Since 2011, I have been pulling together a list of the best movies of the year according to the Brisbane-based film critics who I run into regularly at preview screenings.  Drive topped the list in 2011 with Argo taking the honours in 2012
.

To come up with an overall top 10, I’ve used a simple points system and applied it to the list of each critic. It is as follows:

3 points – the top film on each list.

2 points – the films ranked between 2nd and 5th on each list.

1 point – the films ranked between 6th and 10th on each list.

If two films finished on the same score, the film that appeared on the most number of top 10 lists is ranked higher (as an indication of wider approval).

The results have now been tabulated and... Gravity is the clear cut choice as the year's best film. It featured in the top 10 list of every Brisbane critic who was surveyed (that's a first).  The film has pulled in more than $20m at the Australian box-office (including 3 weeks in the #1 spot) highlighting its strong appeal with the broader public.

Taking the runner up prize was another popular film - Django Unchained.  It made its way onto 10 of the 13 lists.  It was followed by the best of the foreign language contingent, The Hunt

Only a small number of Australian films were released during 2013 but one managed to sneak into 10th spot on the list - Mystery Road.  More than 50% of the Brisbane critics thought it was the best of the local product.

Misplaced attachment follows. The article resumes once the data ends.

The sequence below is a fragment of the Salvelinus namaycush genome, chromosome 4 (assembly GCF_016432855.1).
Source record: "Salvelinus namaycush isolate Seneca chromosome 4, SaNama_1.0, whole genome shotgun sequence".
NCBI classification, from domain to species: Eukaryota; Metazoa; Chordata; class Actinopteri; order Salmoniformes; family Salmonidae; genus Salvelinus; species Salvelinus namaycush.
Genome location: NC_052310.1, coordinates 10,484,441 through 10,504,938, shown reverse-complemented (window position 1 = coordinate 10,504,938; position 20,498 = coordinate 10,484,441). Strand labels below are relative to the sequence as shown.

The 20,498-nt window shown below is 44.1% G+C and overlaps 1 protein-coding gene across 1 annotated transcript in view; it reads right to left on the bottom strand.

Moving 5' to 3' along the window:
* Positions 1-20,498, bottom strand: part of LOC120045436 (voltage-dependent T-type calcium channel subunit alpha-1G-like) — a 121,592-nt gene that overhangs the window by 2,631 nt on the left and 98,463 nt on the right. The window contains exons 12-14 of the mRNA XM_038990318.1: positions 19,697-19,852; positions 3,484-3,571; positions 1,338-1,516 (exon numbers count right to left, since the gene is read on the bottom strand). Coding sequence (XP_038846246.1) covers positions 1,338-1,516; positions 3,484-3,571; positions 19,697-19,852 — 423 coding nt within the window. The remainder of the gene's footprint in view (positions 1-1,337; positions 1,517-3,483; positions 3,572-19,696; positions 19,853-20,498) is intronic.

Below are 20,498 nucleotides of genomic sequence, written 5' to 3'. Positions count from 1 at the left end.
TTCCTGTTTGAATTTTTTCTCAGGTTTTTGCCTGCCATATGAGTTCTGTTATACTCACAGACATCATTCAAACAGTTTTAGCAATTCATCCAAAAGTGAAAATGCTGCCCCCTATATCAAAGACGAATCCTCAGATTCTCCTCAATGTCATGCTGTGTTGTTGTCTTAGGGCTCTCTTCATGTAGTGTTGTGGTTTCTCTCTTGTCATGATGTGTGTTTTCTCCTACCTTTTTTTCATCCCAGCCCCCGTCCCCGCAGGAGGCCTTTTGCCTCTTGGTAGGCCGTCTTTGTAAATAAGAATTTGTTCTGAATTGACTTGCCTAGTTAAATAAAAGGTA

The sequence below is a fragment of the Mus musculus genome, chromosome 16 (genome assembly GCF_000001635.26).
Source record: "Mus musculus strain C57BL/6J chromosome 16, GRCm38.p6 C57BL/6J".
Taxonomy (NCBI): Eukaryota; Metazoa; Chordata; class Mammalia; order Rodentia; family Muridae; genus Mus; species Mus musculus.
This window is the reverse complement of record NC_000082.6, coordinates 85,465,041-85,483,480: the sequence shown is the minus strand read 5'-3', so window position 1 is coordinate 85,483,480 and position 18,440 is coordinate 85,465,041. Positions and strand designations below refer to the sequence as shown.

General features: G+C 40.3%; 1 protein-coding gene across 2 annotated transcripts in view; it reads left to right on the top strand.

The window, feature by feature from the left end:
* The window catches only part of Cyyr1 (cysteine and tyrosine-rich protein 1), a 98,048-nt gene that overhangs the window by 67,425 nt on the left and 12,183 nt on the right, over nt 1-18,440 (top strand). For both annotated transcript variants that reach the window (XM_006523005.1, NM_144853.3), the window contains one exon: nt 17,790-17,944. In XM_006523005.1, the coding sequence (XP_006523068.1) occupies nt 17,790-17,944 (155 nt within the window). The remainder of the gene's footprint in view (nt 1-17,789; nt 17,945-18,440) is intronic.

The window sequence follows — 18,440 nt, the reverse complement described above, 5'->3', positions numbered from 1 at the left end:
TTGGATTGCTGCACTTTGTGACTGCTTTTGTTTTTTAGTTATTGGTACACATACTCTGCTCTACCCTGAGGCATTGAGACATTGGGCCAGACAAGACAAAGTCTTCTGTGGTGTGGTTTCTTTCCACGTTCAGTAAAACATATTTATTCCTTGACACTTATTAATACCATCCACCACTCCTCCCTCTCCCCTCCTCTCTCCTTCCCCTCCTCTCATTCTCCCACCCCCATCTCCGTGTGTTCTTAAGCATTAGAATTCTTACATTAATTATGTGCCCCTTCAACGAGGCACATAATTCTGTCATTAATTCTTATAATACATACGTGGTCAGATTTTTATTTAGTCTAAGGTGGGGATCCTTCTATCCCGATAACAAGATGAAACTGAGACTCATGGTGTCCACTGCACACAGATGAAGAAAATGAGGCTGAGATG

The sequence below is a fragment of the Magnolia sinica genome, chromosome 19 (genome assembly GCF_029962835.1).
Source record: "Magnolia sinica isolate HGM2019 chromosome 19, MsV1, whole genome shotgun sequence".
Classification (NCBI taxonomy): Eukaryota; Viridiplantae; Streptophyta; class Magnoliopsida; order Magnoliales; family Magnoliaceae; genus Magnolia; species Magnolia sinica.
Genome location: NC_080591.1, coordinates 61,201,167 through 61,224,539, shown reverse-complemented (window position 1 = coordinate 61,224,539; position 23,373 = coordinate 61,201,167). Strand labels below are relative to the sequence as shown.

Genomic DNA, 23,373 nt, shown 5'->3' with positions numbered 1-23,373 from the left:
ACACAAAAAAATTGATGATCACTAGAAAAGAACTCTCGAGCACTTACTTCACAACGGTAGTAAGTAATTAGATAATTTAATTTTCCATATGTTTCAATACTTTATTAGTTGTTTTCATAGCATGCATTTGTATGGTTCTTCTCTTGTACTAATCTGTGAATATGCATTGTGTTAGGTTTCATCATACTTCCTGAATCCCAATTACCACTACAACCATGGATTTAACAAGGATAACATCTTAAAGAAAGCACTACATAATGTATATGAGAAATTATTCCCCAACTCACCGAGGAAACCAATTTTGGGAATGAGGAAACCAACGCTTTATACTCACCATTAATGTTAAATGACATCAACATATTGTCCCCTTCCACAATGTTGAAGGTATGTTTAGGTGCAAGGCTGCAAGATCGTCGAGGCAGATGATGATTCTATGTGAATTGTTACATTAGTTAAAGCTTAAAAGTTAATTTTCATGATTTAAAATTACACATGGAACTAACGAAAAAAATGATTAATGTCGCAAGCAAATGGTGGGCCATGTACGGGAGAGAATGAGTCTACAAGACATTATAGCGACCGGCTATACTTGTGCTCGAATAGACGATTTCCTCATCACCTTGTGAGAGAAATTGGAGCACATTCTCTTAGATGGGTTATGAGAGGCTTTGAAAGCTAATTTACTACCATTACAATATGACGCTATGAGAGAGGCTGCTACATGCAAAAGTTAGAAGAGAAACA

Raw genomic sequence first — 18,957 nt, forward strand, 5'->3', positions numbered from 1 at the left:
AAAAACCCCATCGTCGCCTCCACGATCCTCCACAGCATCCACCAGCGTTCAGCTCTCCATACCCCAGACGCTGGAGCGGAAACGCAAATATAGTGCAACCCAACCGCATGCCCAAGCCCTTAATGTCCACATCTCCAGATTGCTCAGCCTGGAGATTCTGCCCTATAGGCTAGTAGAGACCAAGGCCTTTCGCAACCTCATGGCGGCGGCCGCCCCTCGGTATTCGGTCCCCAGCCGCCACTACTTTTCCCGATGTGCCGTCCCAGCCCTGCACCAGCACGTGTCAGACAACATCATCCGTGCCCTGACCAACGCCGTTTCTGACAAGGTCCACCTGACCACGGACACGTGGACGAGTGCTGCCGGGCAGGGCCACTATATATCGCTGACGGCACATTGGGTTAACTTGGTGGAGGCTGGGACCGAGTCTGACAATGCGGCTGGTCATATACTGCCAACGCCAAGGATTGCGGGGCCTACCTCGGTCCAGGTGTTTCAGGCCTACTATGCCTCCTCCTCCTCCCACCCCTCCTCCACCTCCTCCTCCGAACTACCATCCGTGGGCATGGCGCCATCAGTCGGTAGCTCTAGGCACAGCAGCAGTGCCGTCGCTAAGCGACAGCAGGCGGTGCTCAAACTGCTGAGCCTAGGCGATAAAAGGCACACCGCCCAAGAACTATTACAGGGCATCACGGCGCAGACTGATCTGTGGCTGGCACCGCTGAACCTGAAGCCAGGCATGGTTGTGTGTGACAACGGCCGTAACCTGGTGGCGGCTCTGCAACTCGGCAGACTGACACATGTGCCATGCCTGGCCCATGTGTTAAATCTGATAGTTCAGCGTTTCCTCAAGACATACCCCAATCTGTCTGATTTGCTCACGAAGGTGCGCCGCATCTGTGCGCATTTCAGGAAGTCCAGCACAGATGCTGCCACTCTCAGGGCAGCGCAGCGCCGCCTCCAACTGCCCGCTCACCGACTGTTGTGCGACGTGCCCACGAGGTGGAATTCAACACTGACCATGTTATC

Asked for their favourite performance of the year, there were two popular choices - Cate Blanchett in Blue Jasmine and Tom Hanks in Captain Phillips. Both actors are on track to earn Academy Award nominations later this month.

On that note, here are the top 10 movies of 2013 according to Brisbane critics…


Brisbane Film Critics - Top 10 Of 2013
1.
Gravity
2.
Django Unchained
3.
The Hunt
4.
Zero Dark Thirty
5.
Blue Jasmine
5.
Captain Phillips
5.
Frances Ha
8.
Mud
9.
Life Of Pi
10.
Mystery Road

You can view a table of all the votes and final scores by clicking here.

A big thanks to all the critics who were able to contribute. Hopefully we'll do it again next year!

You can check out information on all the Brisbane critics (along with their choices for the best and worst of 2013) below.



 

Matthew ToomeyMatthew Toomey

Born in Brisbane, Matt Toomey was introduced to the world of cinema when he landed a job at a video store fresh out of high school in 1995. A few years later, he started his own website and reviewed movies regularly on a community radio station. In 2005, he joined the team at 612ABC and can be heard reviewing the latest releases every Thursday on Brisbane’s highest rated breakfast program with Spencer Howson. He can also be heard nationally every second Sunday at 1:30pm on ABC Digital.

Website: www.thefilmpie.com
Twitter: @icestorm77

Top 10 Released Films:
1.
Life Of Pi
2. Zero Dark Thirty
3. Blue Jasmine
4. Gravity
5. The Hunt
6.
Philomena
7.
First Position
8.
Stories We Tell
9.
The Heat
10.
Django Unchained
Top Unreleased Films:
1.
Nebraska
2. Saving Mr Banks
3. All Is Lost
4.
The Past
5.
Don Jon
Best Australian Film:
The Rocket
Best Animated Film:
Frozen
Best Documentary:
Stories We Tell
Best Performance:
Cate Blanchett (Blue Jasmine)
Worst Film:
Grown Ups 2
Most Surprised To Enjoy:
Pacific Rim